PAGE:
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Old 2007-04-19, 00:19   Link #1
-R6-
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Join Date: Jul 2006
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Smile Need recommendations for motherboard and case

Hello guys...

As stated in the topic I need some recommendations from you guys of motherboards and cases, below I will tell you what I want to do and what I am looking for so you can help me out

Heres what I want to do:
CPU: Core 2 Duo E6600
Graphics Card: 8800GTX
RAM: 2 x 1GB
Hard Disks: 2 x 500GB Seagate Barracuda
+ Other essential stuff like Hard drives...blah blah blah

I want a motherboard that can support all of these things, I've looked around for some motherboards but haven't really found the right one for me, the only one I liked is the Nvidia 680i SLI because I want a gaming PC, I think I haven't found the right one because I lack experience with motherboards, please help me by telling me difference between Nvidia's motherboards and Intel's and which is better for my needs.

Okay and the other thing, I will be kinda needing a case as well, I've been searching for one and I found the Gigabyte 3D Aurora 570 to be eye-catching, but it seems too huge. I am looking for a gaming case which really looks awesome and has A LOT of accessories but not too huge.

Thanx in advance.
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Old 2007-04-19, 02:39   Link #2
ImClueless
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It all depends on how much money you are willing to spend and what features you want on the motherboard. Pretty much all 680i chipset boards will support the setup you posted since it is a pretty new chipset. The newer Intel chipsets like 965 and 975 will too. Motherboards come with all kinds of features like RAID, firewire, multiple LAN, better sound, etc. Those all factor into the price. Going with 680i pushes up the price. Do you really need SLI? Will you be getting a second exact same card? As for the difference between Nvidia and Intel chipsets, Intel ones do not support SLI and tend to be cheaper as a result. The performance difference is really quite minor. The only other consideration is overclocking, but the BIOS and the manufacturer or a particular board has a much bigger impact on that.

As for the case it also depends on how much cash you want to spend. What is important though is adequate cooling and a good power supply. So get a case with at least a rear output fan and probably a instake fan too. The more fans the better cooling, but you have to balance that out with the additional noise. Cheaping out on cooling can kill your components too. Cheaping out on the power supply could cost you your expensive components when it fails. (Cheaping out on cooling can kill your components too, especially if overclocking or in hot weather. It happened to me....fried the my cpu motherboard and psu) This is especially true since you will be running a power hungry video card and multiple hard drives. So try not to get a cheapo case with the power supply included unless you know that the PSU is a good reliable one. There are so many choices for cases out there so it is hard to recommend just one.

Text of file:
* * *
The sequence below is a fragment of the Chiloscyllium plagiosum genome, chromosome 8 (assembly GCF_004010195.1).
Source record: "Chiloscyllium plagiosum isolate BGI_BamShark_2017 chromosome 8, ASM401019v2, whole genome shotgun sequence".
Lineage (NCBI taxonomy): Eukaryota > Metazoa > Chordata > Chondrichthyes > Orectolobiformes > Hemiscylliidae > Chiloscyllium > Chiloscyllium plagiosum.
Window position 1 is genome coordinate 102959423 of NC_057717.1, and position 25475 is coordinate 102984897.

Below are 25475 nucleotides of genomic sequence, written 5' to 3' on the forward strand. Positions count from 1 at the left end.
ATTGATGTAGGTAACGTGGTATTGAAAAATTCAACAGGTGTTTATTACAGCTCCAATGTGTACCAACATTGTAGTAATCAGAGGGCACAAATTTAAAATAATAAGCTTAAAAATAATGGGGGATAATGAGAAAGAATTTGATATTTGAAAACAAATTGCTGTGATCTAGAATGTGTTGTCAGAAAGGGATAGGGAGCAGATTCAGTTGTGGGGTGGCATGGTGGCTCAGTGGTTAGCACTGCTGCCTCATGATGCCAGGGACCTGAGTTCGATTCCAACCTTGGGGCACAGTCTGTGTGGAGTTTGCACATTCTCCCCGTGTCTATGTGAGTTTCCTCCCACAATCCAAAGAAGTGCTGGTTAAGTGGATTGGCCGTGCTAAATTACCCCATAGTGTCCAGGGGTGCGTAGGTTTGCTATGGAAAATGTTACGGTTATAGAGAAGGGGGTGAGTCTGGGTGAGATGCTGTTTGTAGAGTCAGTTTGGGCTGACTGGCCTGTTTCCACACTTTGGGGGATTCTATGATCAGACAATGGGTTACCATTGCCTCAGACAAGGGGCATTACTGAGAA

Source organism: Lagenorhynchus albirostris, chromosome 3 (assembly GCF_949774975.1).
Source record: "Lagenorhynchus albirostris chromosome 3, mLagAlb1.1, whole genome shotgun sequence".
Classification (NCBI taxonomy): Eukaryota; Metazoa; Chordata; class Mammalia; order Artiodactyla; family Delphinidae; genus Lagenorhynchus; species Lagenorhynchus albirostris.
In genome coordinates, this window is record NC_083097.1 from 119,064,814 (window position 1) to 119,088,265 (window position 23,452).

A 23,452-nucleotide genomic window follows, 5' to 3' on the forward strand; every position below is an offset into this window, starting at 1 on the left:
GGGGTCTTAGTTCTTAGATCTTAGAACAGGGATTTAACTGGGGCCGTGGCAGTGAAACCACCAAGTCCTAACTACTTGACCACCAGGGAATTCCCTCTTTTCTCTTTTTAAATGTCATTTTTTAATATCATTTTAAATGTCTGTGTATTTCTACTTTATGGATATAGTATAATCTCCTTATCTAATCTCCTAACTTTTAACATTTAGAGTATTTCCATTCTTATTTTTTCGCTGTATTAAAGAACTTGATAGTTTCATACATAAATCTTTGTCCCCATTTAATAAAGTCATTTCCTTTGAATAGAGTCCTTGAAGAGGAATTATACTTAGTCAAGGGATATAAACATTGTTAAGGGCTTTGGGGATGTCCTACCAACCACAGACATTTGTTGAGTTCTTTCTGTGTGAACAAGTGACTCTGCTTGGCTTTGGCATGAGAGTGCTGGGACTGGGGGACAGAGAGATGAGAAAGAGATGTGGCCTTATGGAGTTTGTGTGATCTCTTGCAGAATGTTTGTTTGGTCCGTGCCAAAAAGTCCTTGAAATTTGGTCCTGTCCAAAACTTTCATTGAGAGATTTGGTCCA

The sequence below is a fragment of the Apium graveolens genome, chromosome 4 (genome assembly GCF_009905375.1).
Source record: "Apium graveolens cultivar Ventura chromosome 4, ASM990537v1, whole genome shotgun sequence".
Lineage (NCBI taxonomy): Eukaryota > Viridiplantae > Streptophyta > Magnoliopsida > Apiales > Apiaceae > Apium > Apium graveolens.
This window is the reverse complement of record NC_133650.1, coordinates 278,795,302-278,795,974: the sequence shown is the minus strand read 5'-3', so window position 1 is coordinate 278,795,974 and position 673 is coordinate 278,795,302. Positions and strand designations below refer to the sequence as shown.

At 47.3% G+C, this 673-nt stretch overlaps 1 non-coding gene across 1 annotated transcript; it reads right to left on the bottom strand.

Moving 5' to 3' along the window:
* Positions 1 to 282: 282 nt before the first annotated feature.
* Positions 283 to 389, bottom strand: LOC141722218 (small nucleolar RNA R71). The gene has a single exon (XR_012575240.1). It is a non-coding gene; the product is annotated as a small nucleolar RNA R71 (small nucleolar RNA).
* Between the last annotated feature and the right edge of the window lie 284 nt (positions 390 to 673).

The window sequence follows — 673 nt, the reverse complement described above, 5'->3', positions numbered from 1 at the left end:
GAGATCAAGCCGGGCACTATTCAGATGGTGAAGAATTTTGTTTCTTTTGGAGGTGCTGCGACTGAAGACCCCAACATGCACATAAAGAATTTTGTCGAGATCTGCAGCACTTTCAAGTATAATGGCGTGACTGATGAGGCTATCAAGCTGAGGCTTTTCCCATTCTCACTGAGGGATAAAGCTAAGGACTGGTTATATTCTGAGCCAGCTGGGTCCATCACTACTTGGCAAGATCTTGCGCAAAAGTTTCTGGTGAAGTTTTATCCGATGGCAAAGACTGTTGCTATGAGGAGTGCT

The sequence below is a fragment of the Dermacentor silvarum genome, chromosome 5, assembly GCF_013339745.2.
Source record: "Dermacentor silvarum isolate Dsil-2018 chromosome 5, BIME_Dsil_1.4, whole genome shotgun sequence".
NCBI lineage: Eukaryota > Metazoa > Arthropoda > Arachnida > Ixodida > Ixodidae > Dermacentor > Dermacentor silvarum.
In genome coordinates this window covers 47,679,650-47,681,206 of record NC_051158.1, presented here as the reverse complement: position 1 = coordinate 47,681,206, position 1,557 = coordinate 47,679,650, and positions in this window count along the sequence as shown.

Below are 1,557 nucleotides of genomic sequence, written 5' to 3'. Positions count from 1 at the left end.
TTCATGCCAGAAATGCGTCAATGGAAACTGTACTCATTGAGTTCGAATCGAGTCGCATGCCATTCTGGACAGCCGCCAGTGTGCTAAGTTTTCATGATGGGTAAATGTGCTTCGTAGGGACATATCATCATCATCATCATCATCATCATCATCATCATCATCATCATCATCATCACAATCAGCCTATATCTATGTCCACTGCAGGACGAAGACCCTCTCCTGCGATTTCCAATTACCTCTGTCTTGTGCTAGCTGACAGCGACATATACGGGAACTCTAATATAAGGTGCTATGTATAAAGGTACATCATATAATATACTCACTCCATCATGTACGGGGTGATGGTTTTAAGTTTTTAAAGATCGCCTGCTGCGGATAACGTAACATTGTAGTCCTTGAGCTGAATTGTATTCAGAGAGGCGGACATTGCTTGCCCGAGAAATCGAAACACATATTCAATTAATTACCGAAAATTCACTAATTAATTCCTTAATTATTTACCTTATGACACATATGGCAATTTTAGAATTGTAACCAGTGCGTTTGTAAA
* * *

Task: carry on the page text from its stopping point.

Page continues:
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Old 2007-04-19, 20:34   Link #3
Ledgem
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Originally Posted by ImClueless View Post
As for the difference between Nvidia and Intel chipsets, Intel ones do not support SLI and tend to be cheaper as a result. The performance difference is really quite minor.
I think SLI may be better thought of as an investment - that is, you can buy a single card now, and in the future when your card is struggling, perhaps you can throw in a second card to boost your capabilities. Makes nicer use of older hardware. Then again, I'm not a gamer anymore, and I don't know how useful SLI or Crossfire really are.

Case: what do you want, besides looks? When I look for a case, I want something that's a pleasure to work with (I open mine up a lot), has a lot of room for expansion (many bays)... and so on. I'm currently eying the quiet style cases, since I've also become a noise reduction nut. If you're a hardcore gamer, the noise may not matter to you, but if you think you'll be running your system hard you might want something with many auxillary fan slots available. I've put extra fans into my system using twist-ties, and while it gets the job done, it isn't pretty and requires a bit of creativity. If you're not thinking of expanding much, how many bays you have may not be a big deal. For example, how many hard drives do you expect to be running with? Or are you a fan of externals? (In which case, make sure to go with a board that has a lot of USB ports, perhaps).
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Old 2007-04-19, 21:14   Link #4
bob46
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I may be wrong but I think this site, (http://www.smartratings.com/computers/), can provide you with some answers in your search of finding the right motherboard based on the specifications that you enumerated. I think it's worth to give it a look. Just a suggestion.
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Old 2007-04-19, 21:31   Link #5
Isako
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Intel boards and chipsets are not my specialty, but I can tell you a few things about the video card. Unless you plan on using Windows Vista soon, there is no point on spending all that money for a DX 10 card like that. If you plan on installing XP, stick with a 7 series nvida and get an 8 seris when you go vista. (unless you really want a DX10 card)